Adult Drinkers May Experience "Peter Pan Syndrome"
People who drink excessively into their 30s feel less mature than their peers, a study finds.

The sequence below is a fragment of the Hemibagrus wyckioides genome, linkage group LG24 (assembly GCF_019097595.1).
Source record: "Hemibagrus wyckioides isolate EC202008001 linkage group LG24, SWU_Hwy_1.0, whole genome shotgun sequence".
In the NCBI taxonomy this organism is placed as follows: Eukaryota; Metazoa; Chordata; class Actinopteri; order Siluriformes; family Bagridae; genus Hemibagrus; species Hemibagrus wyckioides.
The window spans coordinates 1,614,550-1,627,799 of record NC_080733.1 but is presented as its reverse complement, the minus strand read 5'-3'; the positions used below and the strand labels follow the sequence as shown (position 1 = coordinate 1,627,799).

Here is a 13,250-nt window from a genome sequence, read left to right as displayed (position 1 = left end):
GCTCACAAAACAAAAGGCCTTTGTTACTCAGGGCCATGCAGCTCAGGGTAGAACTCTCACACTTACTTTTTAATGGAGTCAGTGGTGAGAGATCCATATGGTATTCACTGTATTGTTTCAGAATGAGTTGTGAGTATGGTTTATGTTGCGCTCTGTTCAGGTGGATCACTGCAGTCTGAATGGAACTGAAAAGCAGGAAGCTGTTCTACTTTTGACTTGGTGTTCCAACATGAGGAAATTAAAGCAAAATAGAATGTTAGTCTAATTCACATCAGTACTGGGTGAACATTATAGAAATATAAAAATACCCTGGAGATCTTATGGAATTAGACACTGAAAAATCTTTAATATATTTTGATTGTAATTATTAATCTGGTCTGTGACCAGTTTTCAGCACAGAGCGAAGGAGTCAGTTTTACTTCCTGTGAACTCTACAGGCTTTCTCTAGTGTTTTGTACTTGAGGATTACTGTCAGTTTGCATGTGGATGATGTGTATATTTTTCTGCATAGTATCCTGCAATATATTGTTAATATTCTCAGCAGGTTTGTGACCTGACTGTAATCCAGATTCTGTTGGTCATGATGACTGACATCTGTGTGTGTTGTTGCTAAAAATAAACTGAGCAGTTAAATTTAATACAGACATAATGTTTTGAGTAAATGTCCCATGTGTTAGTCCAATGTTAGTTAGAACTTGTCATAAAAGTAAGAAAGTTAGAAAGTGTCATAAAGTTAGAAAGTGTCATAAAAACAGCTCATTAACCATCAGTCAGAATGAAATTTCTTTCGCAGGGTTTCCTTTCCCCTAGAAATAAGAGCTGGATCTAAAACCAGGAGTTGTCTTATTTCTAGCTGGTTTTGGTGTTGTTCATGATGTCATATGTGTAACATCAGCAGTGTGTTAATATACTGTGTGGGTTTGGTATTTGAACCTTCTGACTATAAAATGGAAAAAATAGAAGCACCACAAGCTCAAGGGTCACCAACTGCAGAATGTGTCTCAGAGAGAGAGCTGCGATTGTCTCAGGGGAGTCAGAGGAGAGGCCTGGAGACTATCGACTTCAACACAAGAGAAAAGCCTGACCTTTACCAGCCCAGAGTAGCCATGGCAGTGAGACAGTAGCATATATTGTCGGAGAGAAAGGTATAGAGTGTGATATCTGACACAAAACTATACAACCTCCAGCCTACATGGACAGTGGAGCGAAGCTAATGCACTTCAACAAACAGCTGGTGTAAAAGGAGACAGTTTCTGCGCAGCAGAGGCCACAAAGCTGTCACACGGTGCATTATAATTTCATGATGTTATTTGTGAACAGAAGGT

People who feel perpetually suspended in childhood may want to cut back on the booze, according to a study conducted at the University of Missouri. The research shows that those who engage in excessive drinking feel immature, and when they hit 30 they might wonder why their peers have surpassed them in life. The study concludes that heavier drinking is more culturally acceptable among younger adults and isn't widely perceived as immature. "Young adults are out at the bars with their friends and drinking is a bonding experience. They also view blacking out, vomiting and drunk driving as more acceptable because peers are behaving similarly,” says Rachel Winograd, a doctoral student in psychology at MU. But as these youths leave their 20s and begin to witness their peers settling down, those who continue to excessively drink may feel like "Peter Pans" in their social circles, having never grown up. The study is based on research on teen alcohol dependency, which suggests that excessive drinking in the adolescent years also correlates with feelings of immaturity. "There seems to be a window of time in the early to mid-20s when drinking is not associated with immaturity," she observes. "Before and after that window, excessive alcohol use is associated with a lower self-reporting of maturity, according to our results and previous studies."